So in my previous post, I suggested that the standard algorithm may not be right for students who are weak in algorithm. I want to make a stronger claim here. Whether one takes a more graphical approach (like in the link above) or any another approach (like the approach laid out here), I’ll venture to propose the following: Any algorithm that skirts explicit thinking about Net Force is likely to be a mistake (especially for students just learning Newton’s laws and/or those with weaker math skills).
Note 1: Part of this has me thinking about the idea of “standard algorithms” in mathematics, and how the issue here is very similar. While this paper is about prompting force diagrams, it’s basically related in the sense that forcing students’ to use standard algorithms has unintended negative consequences. In the paper, there are examples of more intuitive approaches, where students successfully solve problems by calculating in bits and pieces rather than the standard algorithm.
Note 2: A second questions relates to if/ how / when to move students toward something more like the standard algorithm. What contexts help motivate it? What scaffolding helps bridge it? What populations of students should this even be a goal for?
One of the reasons why I dislike teaching “algebra-based” physics in a fast pace manner is that for many students algebra is barely in their grasp. This becomes most apparent when we first starting learning about how to solve problems related to Newton’s 2nd Law.
For example, today students were solving a problem, where a 4 kg is being pushed with a 30N. The coefficients of static and kinetic friction are 0.5 and 0.3 respectively. The question is, does the block move, and if so, with what acceleration?
Students all correctly identify that the maximum static friction force is 20N (based on normal force being equal to weight), and so 30N is enough to be in the kinetic regime. They can then calculate the kinetic friction force as 12N. Many of these students can readily say that 18N is the net force acting on the object. Then most can at this point say that a = Fnet / m = 4.5 m/s/s.
Students’ productive and natural problem-solving approach does not look like what we teach them do:
F_net = ma
F – f_k = ma
F – u F_n = ma
F – u mg = ma
a = 1/m (F-umg)
Students of course just simply do this in “chunks”, calculating pieces along the way, comparing values, doing arithmetic calculations. The formal approaches codify these chunks into the algebra and string them together. Logically that’s true, btu students do not experience it that way.
I think that teaching the formal approaches has the promise of being generally powerful (that’s the allure to teach it this way), but in reality it mostly disenfranchises students from their natural problem-solving skills, their ability to apply insight into problems, and to make sense of what they are doing.
What compounds the negative effects of teaching abstract algebra approaches is that it has quite varied effects.
- I do have some strong algebra students and sense-makers who can apply the formal approaches and make sense of them as they do.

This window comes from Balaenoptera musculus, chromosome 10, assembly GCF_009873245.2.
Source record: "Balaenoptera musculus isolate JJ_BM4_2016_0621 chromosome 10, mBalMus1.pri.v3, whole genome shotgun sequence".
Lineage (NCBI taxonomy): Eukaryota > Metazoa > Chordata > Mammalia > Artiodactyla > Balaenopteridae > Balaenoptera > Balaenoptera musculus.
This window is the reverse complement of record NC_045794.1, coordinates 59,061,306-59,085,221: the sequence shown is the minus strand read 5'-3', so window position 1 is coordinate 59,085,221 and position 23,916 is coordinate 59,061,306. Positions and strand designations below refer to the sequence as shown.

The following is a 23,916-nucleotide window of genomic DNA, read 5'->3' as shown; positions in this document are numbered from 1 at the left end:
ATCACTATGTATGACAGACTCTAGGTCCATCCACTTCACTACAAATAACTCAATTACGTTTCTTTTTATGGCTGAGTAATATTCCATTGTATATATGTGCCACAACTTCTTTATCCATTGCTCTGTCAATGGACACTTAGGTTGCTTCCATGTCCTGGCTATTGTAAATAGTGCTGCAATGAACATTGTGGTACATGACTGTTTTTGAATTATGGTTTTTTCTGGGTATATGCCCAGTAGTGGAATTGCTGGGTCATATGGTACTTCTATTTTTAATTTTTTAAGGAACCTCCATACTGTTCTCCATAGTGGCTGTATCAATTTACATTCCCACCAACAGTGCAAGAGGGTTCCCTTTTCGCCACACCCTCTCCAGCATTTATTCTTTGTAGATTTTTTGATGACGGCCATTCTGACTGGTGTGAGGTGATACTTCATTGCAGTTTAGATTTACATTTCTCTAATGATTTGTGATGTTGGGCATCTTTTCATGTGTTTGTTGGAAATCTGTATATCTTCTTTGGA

- I also have some good “algorithm” followers who can apply formal approaches, but are not making sense of them. They follow the script.
- I also have strong sense-makers who will approach problem from their own intuitive approach, basically ignoring the approaches you are trying to teach them.
- I also have students who cannot follow the algorithms, and feeling disenfranchised from anything resembling sense-making, they cobble together strange algebra.
Having one or two of these different types seems manageable to me, but having all four I find hard to navigate.
Here is a desmos file I made earlier today, where you can explore motion on frictionless ramps… nothing special.
I also turned it into a activity builder, where students
(1) Share their answers about how to find the acceleration from the simulation
(2) Make a prediction about what an acceleration vs angle graph will look like
(3) Teacher projects the overlay of all students’ points as they flesh out more and more of the graph
Desmos is working on a qualitative sketch feature, so that students can make qualitative sketches that also can overlaid.
Here is a link to the activity file:
To try the activity from the student perspective, you can go to student.desmos.com and enter the code: “5HQC”
The cool part of this post is students’ arguments in part 3, but I wanted to share how we got there, and what we did with it. Overall a great day in Physics I.
We started the day by introducing a force as the book does:
A force is as a push or pull
A force always acts on an object (that experiences the force)
A force always occur because of agent (who exerts the force).
I add to that definition that a force is something that happens (like a party), and that it could be happening for a while but later not be happening.
1. Normal Force Bridging Analogy:
- Is table exerting a force on the table?
- Is the spring exerting a force on my hand?
- Is the spring exerting a force on the book?
- Is the meter stick exerting a force on the book? (What about two, three, or four metersticks?)
- Is the foam exerting a force on the book?
- Is the table exerting a force on the table?
The point is to keep the conversation focused on observable evidence of pushing (deformation, compression,). Then you do an experiment with a laser on a mirror that’s been placed on the table. And then you stand or sit on the table. That went pretty well.
2. Identifying Forces- Example and then Whiteboarding:
A Brief Lecture to Introduce a few other Forces, then a Demo to Model how to identify forces: